FORT MYERS, Fla. — Major League Baseball on Wednesday suspended Red Sox pitcher Steven Wright for 80 games without pay following a positive test for a performance-enhancing drug.
Wright, a 34-year-old knuckleballer who is recovering from a knee injury, denied knowingly using GHRP-2, a synthetic peptide that stimulates the secretion of human growth hormone.
Wright is the first Red Sox player suspended for drug use since the testing program was instituted in 2006. The penalty will cost him approximately $568,000.
“I never thought it would come down to this,” said Wright, who learned Tuesday night that his appeal had been denied.
The Red Sox saw Wright as having the potential to be an important member of their bullpen, his knuckleball serving as a fluttering contrast to the conventional offerings of their other pitchers.
But now he cannot play until June 24 and is banned from the postseason.
“It sucks. There’s no way around it. It flat-out sucks,” Wright said. “But it’s in the [drug testing] agreement and I like the agreement. Unfortunately it sucks for me now, but I think it’s a deterrent for future people from violating the program. There’s no easy way to try to dance around it.”
Wright served a 15-game suspension last April for violating MLB’s domestic violence policy during an incident at his home in Tennessee on Dec. 8, 2017.
“Obviously, I’m disappointed,” Red Sox manager Alex Cora said. “We’ll give the player the support that he needs.”
Wright said the positive test occurred in the offseason and the MLB Players Association filed an appeal on his behalf. Wright said a “pretty rigorous” investigation by the union could not determine the source of the drug.
“I know for a fact it was not from the doctors. Somehow it got in there,” Wright said. “It was such low levels that it could have come from anywhere . . . Not one time in my mind did I ever think this would be possible because I feel like I’m pretty careful. But I guess I’m not careful enough.”
GHRP-2 is not a drug used in over-the-counter nutritional supplements.
The Red Sox released a statement saying they supported MLB’s testing program and the elimination of performance-enhancing drugs from the game.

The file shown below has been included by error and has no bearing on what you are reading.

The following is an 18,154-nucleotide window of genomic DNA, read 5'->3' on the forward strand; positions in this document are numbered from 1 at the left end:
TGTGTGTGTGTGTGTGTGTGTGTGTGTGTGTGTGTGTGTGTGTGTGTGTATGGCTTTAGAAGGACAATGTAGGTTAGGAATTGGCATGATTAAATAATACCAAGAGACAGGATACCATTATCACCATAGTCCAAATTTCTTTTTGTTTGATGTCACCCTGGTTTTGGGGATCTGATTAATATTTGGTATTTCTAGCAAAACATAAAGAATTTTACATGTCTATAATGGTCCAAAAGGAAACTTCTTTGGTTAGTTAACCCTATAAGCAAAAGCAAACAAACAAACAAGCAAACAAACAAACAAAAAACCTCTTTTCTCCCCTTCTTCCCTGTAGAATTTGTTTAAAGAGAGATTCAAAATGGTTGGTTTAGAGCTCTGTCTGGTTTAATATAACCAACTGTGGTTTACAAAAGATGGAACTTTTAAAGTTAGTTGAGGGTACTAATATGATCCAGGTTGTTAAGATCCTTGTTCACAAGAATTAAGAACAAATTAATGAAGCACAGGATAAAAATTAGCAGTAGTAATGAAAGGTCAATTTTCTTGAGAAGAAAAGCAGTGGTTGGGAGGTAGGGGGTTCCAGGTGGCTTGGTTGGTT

Wright did not inform the Red Sox of the situation until last week, which is not unusual. Players with a pending suspension are told not to inform their clubs.
“I knew that it was coming. It’s just I kind of held out hope through the arbitration and hearing and stuff,” Wright said. “But I knew it was inevitable.”
Wright claimed he was not worried about the reaction of his teammates.
“I feel all right because I know the truth. That’s the biggest thing,” he said. “People close to me know I wouldn’t intentionally do this to try and get an upper hand.”
Wright was an All-Star in 2016 but has seen his career derailed by injuries since.
He suffered a shoulder injury while pinch running on Aug. 7, 2016, and appeared in only two more games that season.
A knee injury limited Wright to five games in 2017 before he underwent surgery. He returned to the majors last May but lasted only a month before returning to the injured list for two months.
Wright came back and pitched well enough to be included on the postseason roster. But he reinjured his knee before Game 1 of the Division Series and was replaced. That led to a second knee surgery in November.
Wright has yet to pitch off a mound in spring training and was questionable for the Opening Day roster.
The suspension underscores the risk the Sox took in not adding any prominent relievers to their roster to replace free agents Joe Kelly and Craig Kimbrel.
“Somebody’s going to step up,” Cora said. “They’re going to perform and help us out . . . we have to turn the page. He’s not the first one; he’s not going to be the last one.”
Cora did not refer to Wright by name while answering questions.